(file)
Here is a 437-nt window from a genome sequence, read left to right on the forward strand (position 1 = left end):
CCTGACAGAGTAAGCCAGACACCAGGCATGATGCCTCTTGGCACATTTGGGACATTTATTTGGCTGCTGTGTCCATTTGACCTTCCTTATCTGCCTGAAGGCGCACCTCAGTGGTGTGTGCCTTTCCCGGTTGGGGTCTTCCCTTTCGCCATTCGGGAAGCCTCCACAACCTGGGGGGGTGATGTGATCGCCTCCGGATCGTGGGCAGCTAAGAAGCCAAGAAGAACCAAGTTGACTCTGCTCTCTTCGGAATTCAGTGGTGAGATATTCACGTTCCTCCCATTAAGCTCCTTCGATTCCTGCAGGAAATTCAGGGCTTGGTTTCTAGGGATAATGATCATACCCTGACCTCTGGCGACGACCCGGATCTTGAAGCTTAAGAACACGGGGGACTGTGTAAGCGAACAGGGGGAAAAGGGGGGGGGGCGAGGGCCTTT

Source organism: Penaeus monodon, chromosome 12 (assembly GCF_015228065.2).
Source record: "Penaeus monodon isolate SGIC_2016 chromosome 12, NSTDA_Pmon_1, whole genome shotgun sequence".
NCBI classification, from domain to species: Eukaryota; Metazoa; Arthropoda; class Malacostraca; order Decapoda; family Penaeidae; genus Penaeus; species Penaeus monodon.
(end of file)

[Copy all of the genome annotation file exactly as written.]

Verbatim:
Here is a 437-nt window from a genome sequence, read left to right on the forward strand (position 1 = left end):
CCTGACAGAGTAAGCCAGACACCAGGCATGATGCCTCTTGGCACATTTGGGACATTTATTTGGCTGCTGTGTCCATTTGACCTTCCTTATCTGCCTGAAGGCGCACCTCAGTGGTGTGTGCCTTTCCCGGTTGGGGTCTTCCCTTTCGCCATTCGGGAAGCCTCCACAACCTGGGGGGGTGATGTGATCGCCTCCGGATCGTGGGCAGCTAAGAAGCCAAGAAGAACCAAGTTGACTCTGCTCTCTTCGGAATTCAGTGGTGAGATATTCACGTTCCTCCCATTAAGCTCCTTCGATTCCTGCAGGAAATTCAGGGCTTGGTTTCTAGGGATAATGATCATACCCTGACCTCTGGCGACGACCCGGATCTTGAAGCTTAAGAACACGGGGGACTGTGTAAGCGAACAGGGGGAAAAGGGGGGGGGGCGAGGGCCTTT

Source organism: Penaeus monodon, chromosome 12 (assembly GCF_015228065.2).
Source record: "Penaeus monodon isolate SGIC_2016 chromosome 12, NSTDA_Pmon_1, whole genome shotgun sequence".
NCBI classification, from domain to species: Eukaryota; Metazoa; Arthropoda; class Malacostraca; order Decapoda; family Penaeidae; genus Penaeus; species Penaeus monodon.